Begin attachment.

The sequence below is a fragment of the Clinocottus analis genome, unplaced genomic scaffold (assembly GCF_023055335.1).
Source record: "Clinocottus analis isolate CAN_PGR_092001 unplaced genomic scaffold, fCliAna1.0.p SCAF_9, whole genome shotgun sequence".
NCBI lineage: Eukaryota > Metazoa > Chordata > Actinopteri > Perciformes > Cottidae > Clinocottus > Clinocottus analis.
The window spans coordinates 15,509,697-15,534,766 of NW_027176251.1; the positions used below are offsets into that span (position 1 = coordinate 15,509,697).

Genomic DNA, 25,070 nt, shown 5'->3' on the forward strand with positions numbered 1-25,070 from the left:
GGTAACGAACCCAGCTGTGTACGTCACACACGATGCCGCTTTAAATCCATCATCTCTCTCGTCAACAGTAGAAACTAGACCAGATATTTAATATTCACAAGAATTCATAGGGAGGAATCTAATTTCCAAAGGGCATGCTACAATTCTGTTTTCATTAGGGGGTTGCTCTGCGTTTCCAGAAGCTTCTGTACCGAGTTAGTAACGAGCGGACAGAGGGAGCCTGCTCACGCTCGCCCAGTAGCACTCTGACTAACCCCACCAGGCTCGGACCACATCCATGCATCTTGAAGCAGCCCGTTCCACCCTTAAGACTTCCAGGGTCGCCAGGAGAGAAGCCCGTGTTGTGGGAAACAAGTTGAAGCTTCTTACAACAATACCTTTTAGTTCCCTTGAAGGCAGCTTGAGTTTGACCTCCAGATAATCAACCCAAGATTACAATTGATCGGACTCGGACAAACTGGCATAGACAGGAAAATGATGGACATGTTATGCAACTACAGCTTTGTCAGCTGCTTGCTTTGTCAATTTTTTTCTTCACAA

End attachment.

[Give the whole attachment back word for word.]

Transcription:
The sequence below is a fragment of the Clinocottus analis genome, unplaced genomic scaffold (assembly GCF_023055335.1).
Source record: "Clinocottus analis isolate CAN_PGR_092001 unplaced genomic scaffold, fCliAna1.0.p SCAF_9, whole genome shotgun sequence".
NCBI lineage: Eukaryota > Metazoa > Chordata > Actinopteri > Perciformes > Cottidae > Clinocottus > Clinocottus analis.
The window spans coordinates 15,509,697-15,534,766 of NW_027176251.1; the positions used below are offsets into that span (position 1 = coordinate 15,509,697).

Genomic DNA, 25,070 nt, shown 5'->3' on the forward strand with positions numbered 1-25,070 from the left:
GGTAACGAACCCAGCTGTGTACGTCACACACGATGCCGCTTTAAATCCATCATCTCTCTCGTCAACAGTAGAAACTAGACCAGATATTTAATATTCACAAGAATTCATAGGGAGGAATCTAATTTCCAAAGGGCATGCTACAATTCTGTTTTCATTAGGGGGTTGCTCTGCGTTTCCAGAAGCTTCTGTACCGAGTTAGTAACGAGCGGACAGAGGGAGCCTGCTCACGCTCGCCCAGTAGCACTCTGACTAACCCCACCAGGCTCGGACCACATCCATGCATCTTGAAGCAGCCCGTTCCACCCTTAAGACTTCCAGGGTCGCCAGGAGAGAAGCCCGTGTTGTGGGAAACAAGTTGAAGCTTCTTACAACAATACCTTTTAGTTCCCTTGAAGGCAGCTTGAGTTTGACCTCCAGATAATCAACCCAAGATTACAATTGATCGGACTCGGACAAACTGGCATAGACAGGAAAATGATGGACATGTTATGCAACTACAGCTTTGTCAGCTGCTTGCTTTGTCAATTTTTTTCTTCACAA